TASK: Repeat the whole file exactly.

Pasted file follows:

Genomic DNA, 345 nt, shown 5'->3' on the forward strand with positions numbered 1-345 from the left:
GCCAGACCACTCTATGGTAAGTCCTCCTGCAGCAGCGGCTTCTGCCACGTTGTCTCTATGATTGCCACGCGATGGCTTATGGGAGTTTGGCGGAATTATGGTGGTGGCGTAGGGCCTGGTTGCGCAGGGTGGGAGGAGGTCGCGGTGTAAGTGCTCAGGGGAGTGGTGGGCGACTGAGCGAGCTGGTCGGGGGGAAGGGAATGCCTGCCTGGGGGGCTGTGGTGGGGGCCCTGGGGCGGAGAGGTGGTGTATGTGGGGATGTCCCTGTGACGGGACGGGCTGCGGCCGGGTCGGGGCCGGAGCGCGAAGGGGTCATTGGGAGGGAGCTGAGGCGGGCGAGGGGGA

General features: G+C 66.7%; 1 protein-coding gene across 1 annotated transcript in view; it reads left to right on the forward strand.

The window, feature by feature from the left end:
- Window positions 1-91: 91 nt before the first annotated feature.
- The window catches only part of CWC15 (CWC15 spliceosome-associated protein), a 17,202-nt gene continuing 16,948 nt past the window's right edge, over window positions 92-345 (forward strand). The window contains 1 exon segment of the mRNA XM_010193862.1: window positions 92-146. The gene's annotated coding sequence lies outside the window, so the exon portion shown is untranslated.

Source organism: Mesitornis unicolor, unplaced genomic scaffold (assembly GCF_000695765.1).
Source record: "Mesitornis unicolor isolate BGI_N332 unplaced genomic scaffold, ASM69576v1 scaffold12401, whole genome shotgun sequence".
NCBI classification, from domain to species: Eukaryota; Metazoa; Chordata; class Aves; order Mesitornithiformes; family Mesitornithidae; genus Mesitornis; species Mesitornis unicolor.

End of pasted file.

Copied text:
Genomic DNA, 345 nt, shown 5'->3' on the forward strand with positions numbered 1-345 from the left:
GCCAGACCACTCTATGGTAAGTCCTCCTGCAGCAGCGGCTTCTGCCACGTTGTCTCTATGATTGCCACGCGATGGCTTATGGGAGTTTGGCGGAATTATGGTGGTGGCGTAGGGCCTGGTTGCGCAGGGTGGGAGGAGGTCGCGGTGTAAGTGCTCAGGGGAGTGGTGGGCGACTGAGCGAGCTGGTCGGGGGGAAGGGAATGCCTGCCTGGGGGGCTGTGGTGGGGGCCCTGGGGCGGAGAGGTGGTGTATGTGGGGATGTCCCTGTGACGGGACGGGCTGCGGCCGGGTCGGGGCCGGAGCGCGAAGGGGTCATTGGGAGGGAGCTGAGGCGGGCGAGGGGGA

General features: G+C 66.7%; 1 protein-coding gene across 1 annotated transcript in view; it reads left to right on the forward strand.

The window, feature by feature from the left end:
- Window positions 1-91: 91 nt before the first annotated feature.
- The window catches only part of CWC15 (CWC15 spliceosome-associated protein), a 17,202-nt gene continuing 16,948 nt past the window's right edge, over window positions 92-345 (forward strand). The window contains 1 exon segment of the mRNA XM_010193862.1: window positions 92-146. The gene's annotated coding sequence lies outside the window, so the exon portion shown is untranslated.

Source organism: Mesitornis unicolor, unplaced genomic scaffold (assembly GCF_000695765.1).
Source record: "Mesitornis unicolor isolate BGI_N332 unplaced genomic scaffold, ASM69576v1 scaffold12401, whole genome shotgun sequence".
NCBI classification, from domain to species: Eukaryota; Metazoa; Chordata; class Aves; order Mesitornithiformes; family Mesitornithidae; genus Mesitornis; species Mesitornis unicolor.